3. It wouldn’t matter what I did with my body. Jesus tells us that our body is a temple because it is the dwelling place of God and it has a purpose beyond just pleasure for us….which is a bummer. I like destroying this body for momentary pleasure. I’m a glutton for punishment.
  4.  Who wants to take real consequences for our actions before an all-knowing all-powerful, just God? If Jesus weren’t real and no one found out about my indiscretions I could do anything and not experience consequences…but as it is I have this guilt machine in my soul that tells me that it matters when I am bad, even if people don’t know it.
  5.  I could be a happy materialist. Let’s be honest, it’s hard to be good, to pursue justice, to love mercy and walk humbly with God. Wouldn’t it be nice if all of this was just cosmic star dust, rearranged atoms that have no meaning or purpose? Then there would be an endless opportunity to create a world that brings me pleasure and comfort and all I would have to do is obey the laws and not make other people miserable. That is simple enough.


*stay tuned for my top 5 reasons that I am glad that Jesus is real.



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Why you should start buying your friends.

Last summer I was invited to be on the board for a local non-profit that gives out personal and program grants that help poor seniors. We give money for air conditioners in the summer, heating oil in the winter, car repairs, rent payments, etc.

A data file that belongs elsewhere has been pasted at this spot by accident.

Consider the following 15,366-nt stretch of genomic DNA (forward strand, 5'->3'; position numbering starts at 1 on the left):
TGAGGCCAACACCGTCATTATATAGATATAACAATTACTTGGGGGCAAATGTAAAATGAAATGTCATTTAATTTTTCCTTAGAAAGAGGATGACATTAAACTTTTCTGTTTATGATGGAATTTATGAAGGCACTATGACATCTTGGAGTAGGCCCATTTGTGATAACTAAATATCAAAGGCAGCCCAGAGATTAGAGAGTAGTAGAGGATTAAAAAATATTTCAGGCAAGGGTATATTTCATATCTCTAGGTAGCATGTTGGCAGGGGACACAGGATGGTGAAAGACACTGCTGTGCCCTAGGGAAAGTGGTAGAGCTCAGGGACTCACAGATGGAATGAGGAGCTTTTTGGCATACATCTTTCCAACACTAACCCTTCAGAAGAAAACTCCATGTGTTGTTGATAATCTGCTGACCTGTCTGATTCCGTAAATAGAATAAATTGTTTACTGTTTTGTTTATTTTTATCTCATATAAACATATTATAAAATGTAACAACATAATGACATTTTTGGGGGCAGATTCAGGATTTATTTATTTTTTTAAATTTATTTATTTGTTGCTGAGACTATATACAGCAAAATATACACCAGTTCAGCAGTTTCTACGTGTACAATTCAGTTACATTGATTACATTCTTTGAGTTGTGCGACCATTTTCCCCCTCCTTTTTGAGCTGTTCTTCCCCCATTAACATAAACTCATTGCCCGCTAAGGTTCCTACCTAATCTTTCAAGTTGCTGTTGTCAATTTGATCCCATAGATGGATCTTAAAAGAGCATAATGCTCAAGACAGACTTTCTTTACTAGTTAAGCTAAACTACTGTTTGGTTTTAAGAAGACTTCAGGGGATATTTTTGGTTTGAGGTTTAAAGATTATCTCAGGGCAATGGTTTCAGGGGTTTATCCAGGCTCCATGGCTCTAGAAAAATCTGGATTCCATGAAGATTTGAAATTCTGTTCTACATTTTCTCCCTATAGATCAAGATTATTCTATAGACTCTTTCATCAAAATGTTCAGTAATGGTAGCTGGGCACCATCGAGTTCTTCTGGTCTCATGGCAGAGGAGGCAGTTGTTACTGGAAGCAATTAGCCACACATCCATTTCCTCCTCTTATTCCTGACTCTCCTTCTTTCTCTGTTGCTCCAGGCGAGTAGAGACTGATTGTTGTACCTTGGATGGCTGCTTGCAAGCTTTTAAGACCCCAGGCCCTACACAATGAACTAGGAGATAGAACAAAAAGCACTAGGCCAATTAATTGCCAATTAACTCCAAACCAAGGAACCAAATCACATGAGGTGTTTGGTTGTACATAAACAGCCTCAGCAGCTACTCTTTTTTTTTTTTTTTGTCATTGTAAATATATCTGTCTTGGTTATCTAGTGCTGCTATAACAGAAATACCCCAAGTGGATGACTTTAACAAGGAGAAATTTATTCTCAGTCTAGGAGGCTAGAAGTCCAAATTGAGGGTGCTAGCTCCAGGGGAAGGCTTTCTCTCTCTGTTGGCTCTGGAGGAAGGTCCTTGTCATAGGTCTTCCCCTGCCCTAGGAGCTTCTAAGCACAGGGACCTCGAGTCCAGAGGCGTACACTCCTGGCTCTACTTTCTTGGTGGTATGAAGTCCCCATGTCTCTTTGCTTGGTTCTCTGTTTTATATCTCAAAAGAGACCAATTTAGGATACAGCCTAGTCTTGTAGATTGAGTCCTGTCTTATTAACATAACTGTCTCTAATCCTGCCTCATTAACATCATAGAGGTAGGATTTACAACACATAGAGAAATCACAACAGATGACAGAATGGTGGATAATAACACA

We see a lot of dire situations coming through our doors. Almost weekly in our small city there are seniors at risk of homelessness, freezing cold or suffocating heat. And almost all of them are preventable. Completely preventable. And it has nothing to do with economics, poverty, social security, safety nets or the government in any way.

Jesus gives us a little clue in Luke 16.

Jesus told his disciples: “There was a rich man whose manager was accused of wasting his possessions. So he called him in and asked him, ‘What is this I hear about you? Give an account of your management, because you cannot be manager any longer.’

“The manager said to himself, ‘What shall I do now? My master is taking away my job. I’m not strong enough to dig, and I’m ashamed to beg— I know what I’ll do so that, when I lose my job here, people will welcome me into their houses.’

“So he called in each one of his master’s debtors. He asked the first, ‘How much do you owe my master?’

“‘Nine hundred gallons of olive oil,’ he replied.

“The manager told him, ‘Take your bill, sit down quickly, and make it four hundred and fifty.’

“Then he asked the second, ‘And how much do you owe?’

“‘A thousand bushels of wheat,’ he replied.

“He told him, ‘Take your bill and make it eight hundred.’